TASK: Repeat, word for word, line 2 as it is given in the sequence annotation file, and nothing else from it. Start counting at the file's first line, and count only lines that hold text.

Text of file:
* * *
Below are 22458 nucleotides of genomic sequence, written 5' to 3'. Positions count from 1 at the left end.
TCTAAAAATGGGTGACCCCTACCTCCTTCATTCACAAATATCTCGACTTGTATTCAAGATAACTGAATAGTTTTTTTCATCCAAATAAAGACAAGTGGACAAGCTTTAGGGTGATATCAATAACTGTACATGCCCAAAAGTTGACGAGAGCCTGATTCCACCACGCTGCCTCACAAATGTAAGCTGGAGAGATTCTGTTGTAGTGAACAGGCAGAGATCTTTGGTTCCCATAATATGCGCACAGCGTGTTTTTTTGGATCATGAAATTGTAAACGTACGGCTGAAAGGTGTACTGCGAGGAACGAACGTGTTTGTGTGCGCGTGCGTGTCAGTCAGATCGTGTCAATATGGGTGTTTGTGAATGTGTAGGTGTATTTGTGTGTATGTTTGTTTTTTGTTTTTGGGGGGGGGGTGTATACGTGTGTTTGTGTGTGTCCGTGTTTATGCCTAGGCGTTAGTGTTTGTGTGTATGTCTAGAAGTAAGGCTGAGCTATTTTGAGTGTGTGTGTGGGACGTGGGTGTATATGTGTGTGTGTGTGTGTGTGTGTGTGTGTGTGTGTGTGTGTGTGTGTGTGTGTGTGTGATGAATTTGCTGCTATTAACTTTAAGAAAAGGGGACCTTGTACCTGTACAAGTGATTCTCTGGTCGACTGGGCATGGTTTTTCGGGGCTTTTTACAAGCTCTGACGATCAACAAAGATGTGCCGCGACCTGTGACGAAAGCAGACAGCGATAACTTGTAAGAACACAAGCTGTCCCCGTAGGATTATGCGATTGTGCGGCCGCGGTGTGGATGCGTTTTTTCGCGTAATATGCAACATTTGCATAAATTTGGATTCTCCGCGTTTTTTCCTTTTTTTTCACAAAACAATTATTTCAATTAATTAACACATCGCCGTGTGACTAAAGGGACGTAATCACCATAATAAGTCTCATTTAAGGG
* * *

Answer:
TCTAAAAATGGGTGACCCCTACCTCCTTCATTCACAAATATCTCGACTTGTATTCAAGATAACTGAATAGTTTTTTTCATCCAAATAAAGACAAGTGGACAAGCTTTAGGGTGATATCAATAACTGTACATGCCCAAAAGTTGACGAGAGCCTGATTCCACCACGCTGCCTCACAAATGTAAGCTGGAGAGATTCTGTTGTAGTGAACAGGCAGAGATCTTTGGTTCCCATAATATGCGCACAGCGTGTTTTTTTGGATCATGAAATTGTAAACGTACGGCTGAAAGGTGTACTGCGAGGAACGAACGTGTTTGTGTGCGCGTGCGTGTCAGTCAGATCGTGTCAATATGGGTGTTTGTGAATGTGTAGGTGTATTTGTGTGTATGTTTGTTTTTTGTTTTTGGGGGGGGGGTGTATACGTGTGTTTGTGTGTGTCCGTGTTTATGCCTAGGCGTTAGTGTTTGTGTGTATGTCTAGAAGTAAGGCTGAGCTATTTTGAGTGTGTGTGTGGGACGTGGGTGTATATGTGTGTGTGTGTGTGTGTGTGTGTGTGTGTGTGTGTGTGTGTGTGTGTGTGTGTGTGATGAATTTGCTGCTATTAACTTTAAGAAAAGGGGACCTTGTACCTGTACAAGTGATTCTCTGGTCGACTGGGCATGGTTTTTCGGGGCTTTTTACAAGCTCTGACGATCAACAAAGATGTGCCGCGACCTGTGACGAAAGCAGACAGCGATAACTTGTAAGAACACAAGCTGTCCCCGTAGGATTATGCGATTGTGCGGCCGCGGTGTGGATGCGTTTTTTCGCGTAATATGCAACATTTGCATAAATTTGGATTCTCCGCGTTTTTTCCTTTTTTTTCACAAAACAATTATTTCAATTAATTAACACATCGCCGTGTGACTAAAGGGACGTAATCACCATAATAAGTCTCATTTAAGGG